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Now that the spectacle of excess (to borrow a phrase the culture critic Roland Barthes used in another context) is over, we have to ask ourselves just how much the culture of IPL has changed since the departure of Lalit Modi. Not a lot, is the answer. The message to Sourav Ganguly has been analysed threadbare; the former India captain has tended to take the focus away from the real issues.
The much-promised transparency in the IPL process (before the product there is the process) has not come to pass. The vagueness about what the 'retained' players will get remains. Royal Challengers' Vijay Mallya was forthright: "It is a private matter between the franchisee and the individual", he told us. Which means that Sachin Tendulkar or M S Dhoni might get more than Gautam Gambhir's 11 crores and something. ("How many zeroes in a crore?" was the most popular cricketing question of the day). Not that it matters who gets what – except that it makes a mockery of the salary cap. And that is a fundamental issue.
The feeling that rules are made on the run persists. The second (and third) round of the auction for unsold players was a farce, with not even the teams who had asked for those names bothering to bid. Next time it might be useful to mandate that a team which has a player on its wish list is obliged to bid for him. Auctions are as much about spending money as about making the other fellow spend his money, but the already long process becomes overly cumbersome when teams begin to act cute.
At least one of the experts on a news channel had a theory that the IPL was bound to keep the game going till six in the evening on the second day to accommodate the channel which had exclusive rights to telecast the proceedings live. Perhaps he was right.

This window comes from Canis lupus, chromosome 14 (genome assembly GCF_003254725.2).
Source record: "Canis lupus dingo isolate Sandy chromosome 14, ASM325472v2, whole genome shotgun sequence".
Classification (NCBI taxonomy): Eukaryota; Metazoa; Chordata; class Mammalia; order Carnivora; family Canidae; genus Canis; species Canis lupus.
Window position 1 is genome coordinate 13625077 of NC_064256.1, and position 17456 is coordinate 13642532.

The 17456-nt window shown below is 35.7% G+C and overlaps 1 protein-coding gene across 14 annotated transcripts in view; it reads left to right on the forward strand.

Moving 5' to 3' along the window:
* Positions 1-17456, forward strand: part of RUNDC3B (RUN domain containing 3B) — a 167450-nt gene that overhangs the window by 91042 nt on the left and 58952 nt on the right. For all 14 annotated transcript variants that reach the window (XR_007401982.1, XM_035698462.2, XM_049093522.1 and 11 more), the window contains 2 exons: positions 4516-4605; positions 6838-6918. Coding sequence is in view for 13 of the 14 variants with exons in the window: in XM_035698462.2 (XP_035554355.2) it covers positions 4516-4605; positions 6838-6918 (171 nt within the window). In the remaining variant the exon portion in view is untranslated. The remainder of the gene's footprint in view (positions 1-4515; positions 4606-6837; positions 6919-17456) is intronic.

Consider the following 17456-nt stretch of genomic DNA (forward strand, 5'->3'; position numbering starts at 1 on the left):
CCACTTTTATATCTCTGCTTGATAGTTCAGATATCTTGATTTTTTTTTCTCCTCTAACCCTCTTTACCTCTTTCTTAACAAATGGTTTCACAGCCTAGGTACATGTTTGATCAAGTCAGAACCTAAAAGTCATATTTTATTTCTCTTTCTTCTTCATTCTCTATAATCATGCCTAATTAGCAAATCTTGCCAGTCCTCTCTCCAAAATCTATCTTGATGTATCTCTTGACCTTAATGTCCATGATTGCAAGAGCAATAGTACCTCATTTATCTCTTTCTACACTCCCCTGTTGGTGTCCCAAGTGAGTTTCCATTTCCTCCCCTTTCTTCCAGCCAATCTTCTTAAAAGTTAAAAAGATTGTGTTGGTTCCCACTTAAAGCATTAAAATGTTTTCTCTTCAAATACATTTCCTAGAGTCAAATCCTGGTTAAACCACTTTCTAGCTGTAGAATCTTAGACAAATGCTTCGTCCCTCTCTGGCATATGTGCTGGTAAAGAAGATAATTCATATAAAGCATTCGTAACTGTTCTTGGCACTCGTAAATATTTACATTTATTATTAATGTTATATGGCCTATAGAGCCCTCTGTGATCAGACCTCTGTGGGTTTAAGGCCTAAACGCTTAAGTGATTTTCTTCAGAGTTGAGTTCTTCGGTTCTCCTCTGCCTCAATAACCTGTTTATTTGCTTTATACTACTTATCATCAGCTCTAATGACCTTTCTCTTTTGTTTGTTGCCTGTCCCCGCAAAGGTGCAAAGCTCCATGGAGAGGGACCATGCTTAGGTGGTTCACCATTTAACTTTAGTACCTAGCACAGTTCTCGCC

And above all, there was the presence of N Srinivasan, all his hats clearly visible, so to speak. Board secretary, Governing Council member, owner of a team, he is by some distance the most powerful man in the IPL. But unlike Modi, he keeps in the background. Modi wore his intentions on his sleeve. Srinivasan is more subtle, focussed more on getting his way than on telling the world how he gets his way.
Chirayu Amin, the governing council chairman evades media questions just as comfortably as Modi did. Ask him about a colour and he will tell you a number. Ask him about transparency and he will talk about his friends in the franchises who will face stern action if anything "underhand" is discovered. But little is done to ensure that there is no temptation to go underhand.
The message from the franchisees was clear: sport is not about sentiment. It is business. It is about the bottom line. It is about results. Corporate India dealt with cricketers in a matter-of-fact manner, reducing the great names in the game to their bowling averages or strike rates. Getting a young team together or a bargain or a cheap buy was more important than anything else.
It was a lesson for the cricket board which often lets emotion cloud its judgement, and is happy to rely on past glory when the current form is not so good.
Shah Rukh Khan told us from South Africa that Ganguly was a valuable player, but didn't think it worthwhile to put his money where his mouth is.
Still, isn't nostalgia an important aspect of enjoying sport? And what is wrong with sentiment?